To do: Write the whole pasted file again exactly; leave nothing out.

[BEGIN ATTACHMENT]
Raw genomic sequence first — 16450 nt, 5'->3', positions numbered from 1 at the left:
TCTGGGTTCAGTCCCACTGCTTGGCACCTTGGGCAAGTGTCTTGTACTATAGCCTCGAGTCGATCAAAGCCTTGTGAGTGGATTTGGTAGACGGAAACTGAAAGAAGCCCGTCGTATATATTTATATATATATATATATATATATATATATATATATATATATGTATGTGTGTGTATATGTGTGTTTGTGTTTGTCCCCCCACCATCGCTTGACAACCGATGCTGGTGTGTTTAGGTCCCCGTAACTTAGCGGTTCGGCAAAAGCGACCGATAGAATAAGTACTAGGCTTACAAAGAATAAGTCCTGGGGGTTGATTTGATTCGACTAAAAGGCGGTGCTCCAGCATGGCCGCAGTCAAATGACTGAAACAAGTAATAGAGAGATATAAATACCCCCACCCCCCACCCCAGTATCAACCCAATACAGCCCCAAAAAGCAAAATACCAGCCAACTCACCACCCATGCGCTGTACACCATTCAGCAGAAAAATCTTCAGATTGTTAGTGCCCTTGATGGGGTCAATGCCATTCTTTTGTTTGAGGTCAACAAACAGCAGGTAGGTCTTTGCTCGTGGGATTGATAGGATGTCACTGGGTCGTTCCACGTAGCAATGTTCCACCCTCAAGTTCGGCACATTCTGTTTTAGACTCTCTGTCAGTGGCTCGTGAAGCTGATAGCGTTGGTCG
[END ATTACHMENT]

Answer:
Raw genomic sequence first — 16450 nt, 5'->3', positions numbered from 1 at the left:
TCTGGGTTCAGTCCCACTGCTTGGCACCTTGGGCAAGTGTCTTGTACTATAGCCTCGAGTCGATCAAAGCCTTGTGAGTGGATTTGGTAGACGGAAACTGAAAGAAGCCCGTCGTATATATTTATATATATATATATATATATATATATATATATATATATATGTATGTGTGTGTATATGTGTGTTTGTGTTTGTCCCCCCACCATCGCTTGACAACCGATGCTGGTGTGTTTAGGTCCCCGTAACTTAGCGGTTCGGCAAAAGCGACCGATAGAATAAGTACTAGGCTTACAAAGAATAAGTCCTGGGGGTTGATTTGATTCGACTAAAAGGCGGTGCTCCAGCATGGCCGCAGTCAAATGACTGAAACAAGTAATAGAGAGATATAAATACCCCCACCCCCCACCCCAGTATCAACCCAATACAGCCCCAAAAAGCAAAATACCAGCCAACTCACCACCCATGCGCTGTACACCATTCAGCAGAAAAATCTTCAGATTGTTAGTGCCCTTGATGGGGTCAATGCCATTCTTTTGTTTGAGGTCAACAAACAGCAGGTAGGTCTTTGCTCGTGGGATTGATAGGATGTCACTGGGTCGTTCCACGTAGCAATGTTCCACCCTCAAGTTCGGCACATTCTGTTTTAGACTCTCTGTCAGTGGCTCGTGAAGCTGATAGCGTTGGTCG